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Sat, 26 January 2002

Agrippa Info
Cyberpunk author William Gibson has been writing about technology,
but until now, his books were physically conventional paper and
binding. Now, to borrow a phrase from Buckminster Fuller, his
medium is also his message.

"Agrippa: A Book of the Dead" by William Gibson and Dennis Ashbaugh, illustrates the intangible nature of memory as air exposure cause Agrippa's chemically treated etchings to change and a Macintosh disk with a story on it to hopelessly encrypt, once read.

On the subject of memory and how it mutates and changes, the focal point is the story on the disk is William Gibson's father, who died when he was six. The title of the work is not from King Agrippa, a figure from Roman history, but instead is the label on the 1919 family photo album containing photos of Gibson's father.

Agrippa comes in a case that resembles a laptop computer, with book inside surrounded by copper honey comb-shaped forms and cut-outs in the inside pages to contain a 3.5-inch floppy disk. The disk contains Gibson's story which is encrypted a scheme based on an RSA data encryption. The story can be read by a program which unencrypts the text on the fly and then self-destructs after one reading, leaving only the encrypted text on the disk. Once the reading of the text on the disk is started the story cannot be stopped, copied, or printed.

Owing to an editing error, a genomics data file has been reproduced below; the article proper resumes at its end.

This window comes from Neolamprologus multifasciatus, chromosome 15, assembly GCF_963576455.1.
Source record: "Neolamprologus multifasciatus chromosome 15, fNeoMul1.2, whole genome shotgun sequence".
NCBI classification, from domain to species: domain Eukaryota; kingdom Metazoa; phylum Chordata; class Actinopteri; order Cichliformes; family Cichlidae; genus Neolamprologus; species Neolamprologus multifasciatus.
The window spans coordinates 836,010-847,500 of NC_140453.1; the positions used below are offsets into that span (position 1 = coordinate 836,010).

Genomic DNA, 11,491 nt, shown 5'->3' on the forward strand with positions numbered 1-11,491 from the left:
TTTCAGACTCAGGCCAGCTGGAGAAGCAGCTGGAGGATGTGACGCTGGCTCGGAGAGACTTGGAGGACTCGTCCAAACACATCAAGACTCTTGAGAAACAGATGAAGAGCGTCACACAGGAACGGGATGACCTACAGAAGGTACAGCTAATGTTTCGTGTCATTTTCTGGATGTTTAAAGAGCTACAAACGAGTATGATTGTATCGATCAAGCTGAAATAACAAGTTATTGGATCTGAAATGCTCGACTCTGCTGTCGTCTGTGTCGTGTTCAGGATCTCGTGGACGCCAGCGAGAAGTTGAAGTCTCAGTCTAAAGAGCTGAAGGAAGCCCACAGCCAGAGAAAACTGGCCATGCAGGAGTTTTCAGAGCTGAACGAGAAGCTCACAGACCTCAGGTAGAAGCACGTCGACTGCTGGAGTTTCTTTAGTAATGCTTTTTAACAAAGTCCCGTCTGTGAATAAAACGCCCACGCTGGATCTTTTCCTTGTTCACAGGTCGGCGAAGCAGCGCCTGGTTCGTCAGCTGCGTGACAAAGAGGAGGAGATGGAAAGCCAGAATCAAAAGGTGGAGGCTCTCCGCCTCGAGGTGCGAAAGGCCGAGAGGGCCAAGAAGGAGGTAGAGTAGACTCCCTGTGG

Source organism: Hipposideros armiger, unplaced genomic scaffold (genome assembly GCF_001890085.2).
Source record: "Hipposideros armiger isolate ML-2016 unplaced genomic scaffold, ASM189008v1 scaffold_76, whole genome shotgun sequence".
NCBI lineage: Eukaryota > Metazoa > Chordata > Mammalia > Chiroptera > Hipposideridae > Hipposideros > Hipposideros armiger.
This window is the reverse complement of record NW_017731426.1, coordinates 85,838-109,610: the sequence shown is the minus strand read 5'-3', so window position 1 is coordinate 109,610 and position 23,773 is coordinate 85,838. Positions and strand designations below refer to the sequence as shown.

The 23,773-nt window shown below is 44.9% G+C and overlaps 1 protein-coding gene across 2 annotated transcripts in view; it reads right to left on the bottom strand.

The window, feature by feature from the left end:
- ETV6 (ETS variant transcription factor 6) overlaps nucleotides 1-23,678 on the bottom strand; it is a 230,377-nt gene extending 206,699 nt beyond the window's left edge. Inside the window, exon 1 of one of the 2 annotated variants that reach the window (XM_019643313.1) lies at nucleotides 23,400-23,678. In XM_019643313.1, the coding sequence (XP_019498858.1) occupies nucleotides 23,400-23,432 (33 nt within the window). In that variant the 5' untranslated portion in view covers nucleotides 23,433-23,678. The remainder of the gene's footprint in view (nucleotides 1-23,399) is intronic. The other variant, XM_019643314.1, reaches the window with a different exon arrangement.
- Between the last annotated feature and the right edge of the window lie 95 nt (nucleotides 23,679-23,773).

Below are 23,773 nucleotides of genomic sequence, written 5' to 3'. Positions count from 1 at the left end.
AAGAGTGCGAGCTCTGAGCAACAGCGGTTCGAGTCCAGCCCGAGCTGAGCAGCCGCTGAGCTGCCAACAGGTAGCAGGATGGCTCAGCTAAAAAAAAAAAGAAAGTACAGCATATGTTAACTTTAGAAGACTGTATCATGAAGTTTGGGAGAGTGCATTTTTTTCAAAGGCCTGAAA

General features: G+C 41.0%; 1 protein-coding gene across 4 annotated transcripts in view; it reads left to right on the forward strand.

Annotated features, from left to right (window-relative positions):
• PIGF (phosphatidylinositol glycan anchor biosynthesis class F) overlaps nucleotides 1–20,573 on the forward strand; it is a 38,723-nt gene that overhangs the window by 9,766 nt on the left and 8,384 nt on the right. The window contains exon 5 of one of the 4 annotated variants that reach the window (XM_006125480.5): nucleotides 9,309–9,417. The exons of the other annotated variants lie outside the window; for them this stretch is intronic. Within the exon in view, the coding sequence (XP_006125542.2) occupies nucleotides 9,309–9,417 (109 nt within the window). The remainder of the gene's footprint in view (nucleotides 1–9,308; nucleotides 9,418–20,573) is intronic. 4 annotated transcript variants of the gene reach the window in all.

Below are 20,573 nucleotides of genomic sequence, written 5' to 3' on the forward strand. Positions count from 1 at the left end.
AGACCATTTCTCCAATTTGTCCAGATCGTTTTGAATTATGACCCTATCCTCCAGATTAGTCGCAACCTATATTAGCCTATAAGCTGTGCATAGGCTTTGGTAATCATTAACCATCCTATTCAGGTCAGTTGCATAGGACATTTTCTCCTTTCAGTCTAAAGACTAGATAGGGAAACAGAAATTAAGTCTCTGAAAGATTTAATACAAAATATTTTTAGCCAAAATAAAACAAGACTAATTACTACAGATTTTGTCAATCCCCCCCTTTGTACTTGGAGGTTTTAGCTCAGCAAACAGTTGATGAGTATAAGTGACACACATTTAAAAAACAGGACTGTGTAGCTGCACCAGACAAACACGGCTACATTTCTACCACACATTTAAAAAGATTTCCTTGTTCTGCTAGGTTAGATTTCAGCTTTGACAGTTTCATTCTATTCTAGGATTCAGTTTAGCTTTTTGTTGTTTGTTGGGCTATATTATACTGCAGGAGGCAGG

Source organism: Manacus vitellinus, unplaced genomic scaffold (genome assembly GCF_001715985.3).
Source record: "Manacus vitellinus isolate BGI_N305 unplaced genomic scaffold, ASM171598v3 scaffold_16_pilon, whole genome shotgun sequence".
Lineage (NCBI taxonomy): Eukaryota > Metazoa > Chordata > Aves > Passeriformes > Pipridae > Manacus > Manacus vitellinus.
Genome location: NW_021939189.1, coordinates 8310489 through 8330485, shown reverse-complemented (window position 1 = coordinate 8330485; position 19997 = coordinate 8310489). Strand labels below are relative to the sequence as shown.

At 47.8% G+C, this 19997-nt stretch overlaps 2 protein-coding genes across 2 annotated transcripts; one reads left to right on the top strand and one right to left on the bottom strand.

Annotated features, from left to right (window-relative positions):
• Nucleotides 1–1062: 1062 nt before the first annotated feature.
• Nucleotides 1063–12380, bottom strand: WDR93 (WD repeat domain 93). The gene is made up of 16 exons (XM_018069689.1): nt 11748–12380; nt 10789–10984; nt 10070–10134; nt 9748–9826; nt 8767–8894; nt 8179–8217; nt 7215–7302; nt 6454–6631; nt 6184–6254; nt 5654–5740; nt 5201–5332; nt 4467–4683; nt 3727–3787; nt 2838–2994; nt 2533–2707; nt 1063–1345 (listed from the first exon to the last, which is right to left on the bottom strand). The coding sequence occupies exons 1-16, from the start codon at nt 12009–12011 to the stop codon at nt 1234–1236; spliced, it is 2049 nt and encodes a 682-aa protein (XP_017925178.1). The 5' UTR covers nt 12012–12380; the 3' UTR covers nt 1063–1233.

A representative for the artists, Kevin Begos, told Newsbytes Gibson expects people to attempt to unencrypt the data or try to capture the story. Some people have already started on the task of breaking the encryption scheme and Begos said some are reportedly using the Touchstone Delta supercomputer at Cal Tech to do so. Others are not using high tech means to save the story. One poet whom Begos described as computer illiterate, said he would simply read the story aloud into a tape recorder.

Agrippa costs $450 for a copy with reproductions of the etchings, $1,500 for the real etchings by Ashbaugh himself, and a $7,500 edition offers velum binding, drawings by Ashbaugh, a custom box, and real etchings, Begos said. Only 10 copies of the $7,500 version are available, Begos added.

No paper form of Agrippa will be available. However, a fiber optic transmission of the Gibson story is planned for September of this year to sites worldwide, Begos said. While an IBM and compatible personal computer (PC) version of Agrippa was planned, Begos said the preponderance of orders have been for the Macintosh version. "We just haven't gotten to the PC version yet," Begos added.

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